1/ I was in college during the last recession, and yet I was inspired to do a startup partially because @TechCrunch introduced me to cool products everyday.

Then @ProductHunt swooped in and took over as the place to discover new products. What I think happened, a thread:

1a/ Alt headline: Why @ycombinator startups don't launch on @TechCrunch anymore
2/ Back in 2007 when I started following startups, my peers at @stanford mostly didn't care. The economy was shit. People were getting laid off. Google was the only game in town. Facebook wasn't exciting yet. Only 5% of my class got a CS degree, compared to 17% a decade later.
3/ The blogosphere was like the best of Twitter today. Vibrant and independent voices sharing all kinds of wonderful ideas. Bloggers I read back in the day: @avc @om @bfeld @scobleizer @andrewchen @paulg
4/ For someone excited by tech products that could change the world, the go-to blog was @techcrunch, started by @arrington with writers like @erickschonfeld @jasonkincaid @mg. TC covered startups close to their inception, when few saw the potential.
5/ The articles often came with skepticism and snark, but they weren't cynical. Tech was niche and nerdy, and the writers were geeks at heart. This was before The Social Network movie, before Big Tech, before unicorns and founder worship.
6/ In my YC S2010 batch, @paulg was re-drawing the famous "Trough of Sorrow" graph on the whiteboard. Look closely, the first phase was called the “TechCrunch of Initiation.” At the time, almost every YC startup would launch on TC as their first exposure to the world.
7/ Instead of TC, it felt like a big risk launching my first startup on @Mashable. I asked PG to email Mashable for us, he did, but told me he had a bad feeling because TC was the standard. (Our customers read Mashable so it worked out. Thx @benparr).
8/ Then tech grew up. More companies got valued in the billions, faster, and we started calling them "unicorns." Facebook got flack for its effect on society, Twitter enabled revolutions, Uber flouted regulation. Tech has power and influence in the real world now. FAANG.
9/ TechCrunch transformed from bloggers to journalists, and joined everyone in scrutinizing tech's influence. Power should be checked, but that became the dominant sentiment. Also, casual readers love scandals way more than tiny, insignificant projects.
10/ Around this time, I started @Upbeat_PR to help small startups get media attention without paying gobs of money to PR agents. We (auto-magically) pitched thousands of stories for hundreds of startups, and it was hard to get TechCrunch (or anyone) to cover your launch.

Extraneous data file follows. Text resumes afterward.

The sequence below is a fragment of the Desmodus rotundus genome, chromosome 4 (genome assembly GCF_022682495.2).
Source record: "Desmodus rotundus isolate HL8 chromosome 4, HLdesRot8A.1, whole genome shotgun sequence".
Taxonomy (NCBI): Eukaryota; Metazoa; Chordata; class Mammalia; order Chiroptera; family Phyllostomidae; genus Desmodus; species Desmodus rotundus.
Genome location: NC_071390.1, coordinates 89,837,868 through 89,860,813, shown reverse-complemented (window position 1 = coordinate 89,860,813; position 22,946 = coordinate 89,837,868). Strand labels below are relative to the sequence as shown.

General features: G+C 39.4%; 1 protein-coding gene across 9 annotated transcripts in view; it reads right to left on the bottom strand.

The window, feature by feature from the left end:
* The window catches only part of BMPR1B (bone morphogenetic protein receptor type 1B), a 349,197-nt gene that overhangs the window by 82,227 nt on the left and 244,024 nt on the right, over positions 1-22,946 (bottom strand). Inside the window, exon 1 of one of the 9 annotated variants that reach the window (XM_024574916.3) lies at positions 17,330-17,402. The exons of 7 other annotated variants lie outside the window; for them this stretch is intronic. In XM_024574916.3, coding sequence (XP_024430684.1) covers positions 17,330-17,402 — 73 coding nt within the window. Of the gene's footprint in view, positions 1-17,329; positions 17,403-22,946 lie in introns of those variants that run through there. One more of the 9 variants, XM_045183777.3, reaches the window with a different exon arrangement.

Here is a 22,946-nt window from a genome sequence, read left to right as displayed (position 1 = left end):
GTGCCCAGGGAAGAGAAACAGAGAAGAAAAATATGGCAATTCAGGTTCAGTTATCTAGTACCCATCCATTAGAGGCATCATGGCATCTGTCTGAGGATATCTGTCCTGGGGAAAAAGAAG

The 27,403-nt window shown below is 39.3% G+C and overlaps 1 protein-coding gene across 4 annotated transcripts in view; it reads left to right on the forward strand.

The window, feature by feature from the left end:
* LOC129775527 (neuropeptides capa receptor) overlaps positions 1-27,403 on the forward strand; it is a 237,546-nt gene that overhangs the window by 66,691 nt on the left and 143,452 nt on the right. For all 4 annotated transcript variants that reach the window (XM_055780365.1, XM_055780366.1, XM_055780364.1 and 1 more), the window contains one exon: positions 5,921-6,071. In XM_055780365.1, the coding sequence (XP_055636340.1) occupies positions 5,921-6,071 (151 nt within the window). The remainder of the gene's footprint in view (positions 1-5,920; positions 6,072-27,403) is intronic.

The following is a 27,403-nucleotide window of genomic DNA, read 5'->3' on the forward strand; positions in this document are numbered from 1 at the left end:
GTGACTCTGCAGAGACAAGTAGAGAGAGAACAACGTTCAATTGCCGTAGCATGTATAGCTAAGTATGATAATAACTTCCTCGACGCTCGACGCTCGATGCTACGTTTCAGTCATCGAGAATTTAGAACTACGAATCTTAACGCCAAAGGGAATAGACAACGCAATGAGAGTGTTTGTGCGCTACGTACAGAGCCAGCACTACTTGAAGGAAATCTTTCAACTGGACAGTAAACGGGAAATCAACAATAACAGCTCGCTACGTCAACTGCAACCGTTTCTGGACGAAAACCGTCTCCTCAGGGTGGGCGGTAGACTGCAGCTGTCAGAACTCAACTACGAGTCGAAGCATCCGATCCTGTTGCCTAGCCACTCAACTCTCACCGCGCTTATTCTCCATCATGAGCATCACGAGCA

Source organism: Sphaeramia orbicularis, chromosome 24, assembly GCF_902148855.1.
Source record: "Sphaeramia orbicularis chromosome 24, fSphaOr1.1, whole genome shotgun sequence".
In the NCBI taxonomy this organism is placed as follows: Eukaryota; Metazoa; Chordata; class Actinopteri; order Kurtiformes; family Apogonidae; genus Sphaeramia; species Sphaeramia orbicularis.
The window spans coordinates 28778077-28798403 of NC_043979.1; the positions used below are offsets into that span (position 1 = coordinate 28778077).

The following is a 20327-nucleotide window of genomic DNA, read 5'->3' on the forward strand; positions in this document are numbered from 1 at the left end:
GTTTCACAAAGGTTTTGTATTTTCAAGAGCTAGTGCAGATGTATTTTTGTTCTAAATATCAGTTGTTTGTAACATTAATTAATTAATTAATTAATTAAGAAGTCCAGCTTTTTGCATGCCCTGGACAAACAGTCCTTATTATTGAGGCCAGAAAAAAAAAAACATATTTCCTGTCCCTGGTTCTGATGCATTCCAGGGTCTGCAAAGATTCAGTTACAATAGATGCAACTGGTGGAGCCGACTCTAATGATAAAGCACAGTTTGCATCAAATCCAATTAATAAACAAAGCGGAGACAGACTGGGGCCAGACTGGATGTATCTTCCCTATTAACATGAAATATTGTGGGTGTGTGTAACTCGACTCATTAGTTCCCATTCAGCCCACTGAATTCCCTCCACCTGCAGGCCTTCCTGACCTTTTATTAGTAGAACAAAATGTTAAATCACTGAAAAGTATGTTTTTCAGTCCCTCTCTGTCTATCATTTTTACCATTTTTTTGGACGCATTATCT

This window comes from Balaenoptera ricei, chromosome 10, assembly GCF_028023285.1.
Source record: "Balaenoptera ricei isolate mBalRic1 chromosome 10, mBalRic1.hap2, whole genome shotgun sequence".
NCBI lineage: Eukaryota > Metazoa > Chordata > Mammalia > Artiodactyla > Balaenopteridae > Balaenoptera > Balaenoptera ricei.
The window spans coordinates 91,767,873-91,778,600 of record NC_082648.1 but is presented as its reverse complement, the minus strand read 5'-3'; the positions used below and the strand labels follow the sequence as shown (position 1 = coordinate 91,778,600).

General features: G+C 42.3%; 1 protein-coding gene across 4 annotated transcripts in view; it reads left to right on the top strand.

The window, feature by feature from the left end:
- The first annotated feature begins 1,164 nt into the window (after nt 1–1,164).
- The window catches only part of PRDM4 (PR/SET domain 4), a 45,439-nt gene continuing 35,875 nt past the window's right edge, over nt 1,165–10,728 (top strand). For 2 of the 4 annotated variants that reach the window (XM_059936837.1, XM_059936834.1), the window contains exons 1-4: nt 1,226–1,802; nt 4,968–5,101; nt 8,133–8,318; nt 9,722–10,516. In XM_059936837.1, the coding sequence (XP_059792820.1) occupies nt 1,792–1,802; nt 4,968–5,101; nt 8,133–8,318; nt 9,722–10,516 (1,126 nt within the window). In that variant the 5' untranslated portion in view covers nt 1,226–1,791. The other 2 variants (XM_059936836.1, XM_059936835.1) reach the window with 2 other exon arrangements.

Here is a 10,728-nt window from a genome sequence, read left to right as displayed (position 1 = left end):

11/ The only place for startups to get that initial boost of attention was @ProductHunt, which @rrhoover started in late 2013 as an email newsletter. He described it as "a community to share, discover, and geek out about products."
12/ The timing was just right. As the media soured on startups and as bloggers became journalists, @rrhoover became a beacon of optimism by bringing makers and product geeks together to dream about cool, unproven products.
13/ This is important because startups are fragile endeavors. Most startups fail. To have a shot, startups need oxygen in the form of user feedback to iterate towards something that matters.
14/ But how do you get feedback when you can't get attention? Who do you "launch" to when you don't know who wants this thing? Your best bet is the generic "product geek." BTW, the best VCs are also product geeks. They know to ask, “what could go right”?
15/ TechCrunch covered startups like they could go right. Now that role is played by the community @ProductHunt. As we enter a recession, we NEED more people to rally around new projects and give the oxygen they need to build our way back. We need more places like @ProductHunt
16/ Annnnd yes this is not just a love letter to product geeks. I just launched the new @flowdotclub Lounge on @ProductHunt today, and I'm asking you to go check it out:

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Great thread. The tone has shifted from optimism and curiosity to cynicism and dismissiveness. It’s not all the “media’s” fault. It’s a broader cultural failure, and perhaps inevitable for anything that has as substantial influence or impact.